The new Companies Act has introduced the “business judgement test” when determining whether directors should be held personally liable for their actions.
A director is expected to act with care, skill and diligence. This duty has an objective and subjective component. Firstly, the director must act in a way that would reasonably be expected of a person in the same position. This is the objective test. Secondly, the director must act in a way that would be reasonably expected of a person within similar knowledge, skill and experience. More would, for example, be expected of a chartered account who is director than of the average layperson.
The business judgement test provides that a director must, when making or supporting a decision of the board, take reasonably diligent steps to become informed about the matter. The director must then make his or her decision in the best interests of the company. In so doing, the director must be able to show that he or she had a rational basis for believing that the decision was in the best interests of the company.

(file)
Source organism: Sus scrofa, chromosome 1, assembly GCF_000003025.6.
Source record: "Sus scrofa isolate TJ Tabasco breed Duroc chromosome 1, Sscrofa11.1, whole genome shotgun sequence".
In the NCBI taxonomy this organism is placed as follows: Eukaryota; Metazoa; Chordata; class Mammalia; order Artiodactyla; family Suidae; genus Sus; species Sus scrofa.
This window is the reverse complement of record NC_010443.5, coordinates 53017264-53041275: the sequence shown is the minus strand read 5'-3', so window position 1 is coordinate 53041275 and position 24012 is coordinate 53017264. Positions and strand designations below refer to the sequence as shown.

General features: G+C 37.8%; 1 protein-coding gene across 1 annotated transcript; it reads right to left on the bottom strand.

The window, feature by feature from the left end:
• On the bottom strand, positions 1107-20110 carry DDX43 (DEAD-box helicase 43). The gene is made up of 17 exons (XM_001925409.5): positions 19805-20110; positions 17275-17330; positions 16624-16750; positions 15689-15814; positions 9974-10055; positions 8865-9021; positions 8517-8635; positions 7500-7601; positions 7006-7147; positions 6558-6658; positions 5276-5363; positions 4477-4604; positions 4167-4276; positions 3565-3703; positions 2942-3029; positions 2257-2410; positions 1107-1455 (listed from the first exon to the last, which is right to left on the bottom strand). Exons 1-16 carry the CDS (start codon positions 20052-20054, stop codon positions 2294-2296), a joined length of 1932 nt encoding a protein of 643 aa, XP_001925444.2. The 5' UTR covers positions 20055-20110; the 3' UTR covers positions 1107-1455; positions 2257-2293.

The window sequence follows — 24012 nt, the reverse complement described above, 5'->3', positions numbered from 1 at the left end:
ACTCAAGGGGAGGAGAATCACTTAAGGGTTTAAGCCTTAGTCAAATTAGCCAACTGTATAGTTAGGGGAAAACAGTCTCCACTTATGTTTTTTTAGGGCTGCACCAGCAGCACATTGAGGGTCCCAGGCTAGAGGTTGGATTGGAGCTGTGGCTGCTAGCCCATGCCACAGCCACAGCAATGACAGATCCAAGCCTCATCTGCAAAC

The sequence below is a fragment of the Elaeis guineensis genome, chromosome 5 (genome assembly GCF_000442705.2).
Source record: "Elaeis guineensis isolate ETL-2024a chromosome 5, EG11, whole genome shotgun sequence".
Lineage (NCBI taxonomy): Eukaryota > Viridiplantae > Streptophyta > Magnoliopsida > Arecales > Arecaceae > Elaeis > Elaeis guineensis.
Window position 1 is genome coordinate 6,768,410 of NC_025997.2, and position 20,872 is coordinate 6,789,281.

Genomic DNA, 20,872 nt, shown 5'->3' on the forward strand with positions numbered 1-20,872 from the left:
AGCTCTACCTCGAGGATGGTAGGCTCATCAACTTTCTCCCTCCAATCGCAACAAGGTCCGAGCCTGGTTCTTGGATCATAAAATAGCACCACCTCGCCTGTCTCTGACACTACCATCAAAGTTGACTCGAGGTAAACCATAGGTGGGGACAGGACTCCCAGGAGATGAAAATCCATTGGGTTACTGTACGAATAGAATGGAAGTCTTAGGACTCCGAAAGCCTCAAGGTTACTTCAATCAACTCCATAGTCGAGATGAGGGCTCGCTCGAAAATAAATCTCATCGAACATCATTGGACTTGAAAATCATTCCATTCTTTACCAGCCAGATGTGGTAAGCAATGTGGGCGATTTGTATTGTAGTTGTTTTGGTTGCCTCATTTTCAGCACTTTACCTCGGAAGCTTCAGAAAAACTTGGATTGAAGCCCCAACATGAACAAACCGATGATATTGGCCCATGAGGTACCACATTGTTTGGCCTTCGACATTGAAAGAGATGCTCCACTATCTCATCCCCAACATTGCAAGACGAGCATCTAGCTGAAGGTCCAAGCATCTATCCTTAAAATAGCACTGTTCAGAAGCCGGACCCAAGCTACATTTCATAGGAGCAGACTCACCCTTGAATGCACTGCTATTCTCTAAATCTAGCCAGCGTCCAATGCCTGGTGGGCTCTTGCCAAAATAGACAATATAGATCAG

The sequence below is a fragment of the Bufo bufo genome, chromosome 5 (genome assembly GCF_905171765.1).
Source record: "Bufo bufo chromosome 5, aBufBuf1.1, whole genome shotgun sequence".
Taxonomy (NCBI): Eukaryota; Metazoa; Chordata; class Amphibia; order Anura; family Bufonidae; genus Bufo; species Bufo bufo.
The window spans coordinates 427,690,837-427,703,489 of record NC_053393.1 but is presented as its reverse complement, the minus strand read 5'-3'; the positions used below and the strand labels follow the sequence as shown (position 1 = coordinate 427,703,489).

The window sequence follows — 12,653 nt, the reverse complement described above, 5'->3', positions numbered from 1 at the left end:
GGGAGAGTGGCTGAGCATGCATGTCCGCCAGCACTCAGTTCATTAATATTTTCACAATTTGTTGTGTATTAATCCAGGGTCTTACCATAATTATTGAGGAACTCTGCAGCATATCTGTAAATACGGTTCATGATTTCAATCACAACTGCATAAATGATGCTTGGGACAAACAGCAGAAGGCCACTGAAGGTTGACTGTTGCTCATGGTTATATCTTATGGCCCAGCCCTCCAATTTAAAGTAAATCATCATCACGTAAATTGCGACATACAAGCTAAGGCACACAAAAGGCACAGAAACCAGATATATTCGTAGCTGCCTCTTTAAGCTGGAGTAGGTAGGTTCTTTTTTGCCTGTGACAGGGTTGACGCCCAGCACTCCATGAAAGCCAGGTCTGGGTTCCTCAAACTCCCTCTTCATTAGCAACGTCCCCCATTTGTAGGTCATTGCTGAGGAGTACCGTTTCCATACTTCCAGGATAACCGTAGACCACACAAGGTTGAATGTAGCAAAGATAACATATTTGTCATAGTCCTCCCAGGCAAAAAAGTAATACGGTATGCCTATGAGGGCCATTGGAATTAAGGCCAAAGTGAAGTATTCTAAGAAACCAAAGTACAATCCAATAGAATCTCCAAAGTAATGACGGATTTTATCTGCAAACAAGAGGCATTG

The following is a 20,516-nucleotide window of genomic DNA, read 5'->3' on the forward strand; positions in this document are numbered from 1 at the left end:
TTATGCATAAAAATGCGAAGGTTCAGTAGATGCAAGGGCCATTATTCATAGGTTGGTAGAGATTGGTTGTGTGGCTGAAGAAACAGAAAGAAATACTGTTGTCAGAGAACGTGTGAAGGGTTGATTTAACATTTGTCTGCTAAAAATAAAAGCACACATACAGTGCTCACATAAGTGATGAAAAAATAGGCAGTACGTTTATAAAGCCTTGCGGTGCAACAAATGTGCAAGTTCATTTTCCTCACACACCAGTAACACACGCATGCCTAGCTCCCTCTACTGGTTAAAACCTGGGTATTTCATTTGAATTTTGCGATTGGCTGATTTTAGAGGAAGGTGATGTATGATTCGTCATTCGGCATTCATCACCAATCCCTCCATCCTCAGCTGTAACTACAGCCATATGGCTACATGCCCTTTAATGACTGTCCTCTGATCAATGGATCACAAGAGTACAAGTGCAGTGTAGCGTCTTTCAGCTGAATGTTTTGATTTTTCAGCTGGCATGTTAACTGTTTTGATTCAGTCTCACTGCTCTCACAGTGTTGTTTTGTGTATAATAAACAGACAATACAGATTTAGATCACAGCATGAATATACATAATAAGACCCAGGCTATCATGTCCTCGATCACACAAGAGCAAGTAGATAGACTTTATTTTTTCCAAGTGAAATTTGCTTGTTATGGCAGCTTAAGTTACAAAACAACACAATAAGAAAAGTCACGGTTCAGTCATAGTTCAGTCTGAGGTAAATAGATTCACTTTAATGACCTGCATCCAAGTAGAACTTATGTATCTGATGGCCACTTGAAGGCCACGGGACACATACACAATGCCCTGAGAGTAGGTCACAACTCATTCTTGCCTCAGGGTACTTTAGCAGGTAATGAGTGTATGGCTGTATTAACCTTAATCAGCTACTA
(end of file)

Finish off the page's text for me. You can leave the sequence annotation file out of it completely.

The good news is that directors are entitled to rely on company employees and professionals appointed by the company, provided there are reasonable grounds for supposing that these persons are competent.
Nothing is illegal if one hundred well-placed business men decide to do it.
– Andrew Young